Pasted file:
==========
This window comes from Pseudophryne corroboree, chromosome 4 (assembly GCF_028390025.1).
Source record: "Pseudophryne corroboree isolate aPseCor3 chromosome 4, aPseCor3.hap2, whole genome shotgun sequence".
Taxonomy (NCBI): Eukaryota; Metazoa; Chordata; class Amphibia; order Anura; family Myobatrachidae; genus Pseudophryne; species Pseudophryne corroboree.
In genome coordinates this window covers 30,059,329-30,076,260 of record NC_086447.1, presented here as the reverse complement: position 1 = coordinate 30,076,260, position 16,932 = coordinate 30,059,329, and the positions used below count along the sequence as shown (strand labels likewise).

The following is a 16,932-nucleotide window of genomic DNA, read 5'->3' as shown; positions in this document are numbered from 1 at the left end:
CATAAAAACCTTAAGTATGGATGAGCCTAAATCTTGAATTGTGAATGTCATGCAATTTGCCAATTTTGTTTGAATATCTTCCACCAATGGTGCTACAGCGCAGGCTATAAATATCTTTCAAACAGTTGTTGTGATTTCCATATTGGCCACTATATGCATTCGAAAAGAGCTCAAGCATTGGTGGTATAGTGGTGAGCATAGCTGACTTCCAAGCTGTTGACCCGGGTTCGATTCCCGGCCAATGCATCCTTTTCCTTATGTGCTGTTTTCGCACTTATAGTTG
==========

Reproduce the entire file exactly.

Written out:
This window comes from Pseudophryne corroboree, chromosome 4 (assembly GCF_028390025.1).
Source record: "Pseudophryne corroboree isolate aPseCor3 chromosome 4, aPseCor3.hap2, whole genome shotgun sequence".
Taxonomy (NCBI): Eukaryota; Metazoa; Chordata; class Amphibia; order Anura; family Myobatrachidae; genus Pseudophryne; species Pseudophryne corroboree.
In genome coordinates this window covers 30,059,329-30,076,260 of record NC_086447.1, presented here as the reverse complement: position 1 = coordinate 30,076,260, position 16,932 = coordinate 30,059,329, and the positions used below count along the sequence as shown (strand labels likewise).

The following is a 16,932-nucleotide window of genomic DNA, read 5'->3' as shown; positions in this document are numbered from 1 at the left end:
CATAAAAACCTTAAGTATGGATGAGCCTAAATCTTGAATTGTGAATGTCATGCAATTTGCCAATTTTGTTTGAATATCTTCCACCAATGGTGCTACAGCGCAGGCTATAAATATCTTTCAAACAGTTGTTGTGATTTCCATATTGGCCACTATATGCATTCGAAAAGAGCTCAAGCATTGGTGGTATAGTGGTGAGCATAGCTGACTTCCAAGCTGTTGACCCGGGTTCGATTCCCGGCCAATGCATCCTTTTCCTTATGTGCTGTTTTCGCACTTATAGTTG